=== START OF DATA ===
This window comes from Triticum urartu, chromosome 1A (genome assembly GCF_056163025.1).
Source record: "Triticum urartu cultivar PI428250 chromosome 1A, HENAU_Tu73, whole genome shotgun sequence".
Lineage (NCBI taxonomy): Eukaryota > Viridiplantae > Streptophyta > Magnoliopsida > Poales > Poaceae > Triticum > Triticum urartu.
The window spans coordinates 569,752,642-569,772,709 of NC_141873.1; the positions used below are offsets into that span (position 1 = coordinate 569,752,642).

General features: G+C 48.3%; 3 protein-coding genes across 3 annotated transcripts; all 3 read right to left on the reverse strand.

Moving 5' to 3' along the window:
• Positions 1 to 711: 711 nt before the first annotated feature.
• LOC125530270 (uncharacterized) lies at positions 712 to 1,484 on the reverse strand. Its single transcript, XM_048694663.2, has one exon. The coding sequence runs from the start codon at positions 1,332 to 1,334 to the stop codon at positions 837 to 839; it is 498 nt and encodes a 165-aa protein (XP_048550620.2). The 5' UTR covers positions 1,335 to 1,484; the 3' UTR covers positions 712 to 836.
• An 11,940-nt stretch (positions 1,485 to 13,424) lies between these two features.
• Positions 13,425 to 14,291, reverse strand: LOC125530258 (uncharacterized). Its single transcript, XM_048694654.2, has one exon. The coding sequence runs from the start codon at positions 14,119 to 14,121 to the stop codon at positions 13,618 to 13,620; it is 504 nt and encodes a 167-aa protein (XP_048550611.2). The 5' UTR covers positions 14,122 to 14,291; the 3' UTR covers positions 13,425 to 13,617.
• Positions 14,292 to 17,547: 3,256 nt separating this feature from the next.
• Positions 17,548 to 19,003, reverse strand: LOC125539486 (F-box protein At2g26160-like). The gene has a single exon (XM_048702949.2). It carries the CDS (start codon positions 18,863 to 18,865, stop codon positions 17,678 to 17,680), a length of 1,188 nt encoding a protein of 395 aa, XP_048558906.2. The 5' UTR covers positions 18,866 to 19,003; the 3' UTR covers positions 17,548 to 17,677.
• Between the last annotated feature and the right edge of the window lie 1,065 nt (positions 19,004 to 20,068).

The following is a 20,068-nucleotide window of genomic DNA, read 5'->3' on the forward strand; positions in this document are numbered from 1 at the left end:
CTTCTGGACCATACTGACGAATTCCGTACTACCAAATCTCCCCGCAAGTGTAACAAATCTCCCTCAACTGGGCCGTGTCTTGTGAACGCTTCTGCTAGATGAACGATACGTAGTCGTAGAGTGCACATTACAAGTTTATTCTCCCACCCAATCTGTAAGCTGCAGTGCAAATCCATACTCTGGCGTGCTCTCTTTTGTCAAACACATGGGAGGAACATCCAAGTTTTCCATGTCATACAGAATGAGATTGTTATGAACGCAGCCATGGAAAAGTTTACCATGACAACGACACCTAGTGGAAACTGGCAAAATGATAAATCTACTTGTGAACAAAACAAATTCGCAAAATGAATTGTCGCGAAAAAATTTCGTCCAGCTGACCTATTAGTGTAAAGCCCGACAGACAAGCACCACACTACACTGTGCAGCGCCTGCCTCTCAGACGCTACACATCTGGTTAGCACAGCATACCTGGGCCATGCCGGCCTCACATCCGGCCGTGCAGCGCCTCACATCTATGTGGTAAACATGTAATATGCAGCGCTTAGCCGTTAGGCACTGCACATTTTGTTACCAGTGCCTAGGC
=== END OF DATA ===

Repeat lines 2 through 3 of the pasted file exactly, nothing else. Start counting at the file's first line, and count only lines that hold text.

Source record: "Triticum urartu cultivar PI428250 chromosome 1A, HENAU_Tu73, whole genome shotgun sequence".
Lineage (NCBI taxonomy): Eukaryota > Viridiplantae > Streptophyta > Magnoliopsida > Poales > Poaceae > Triticum > Triticum urartu.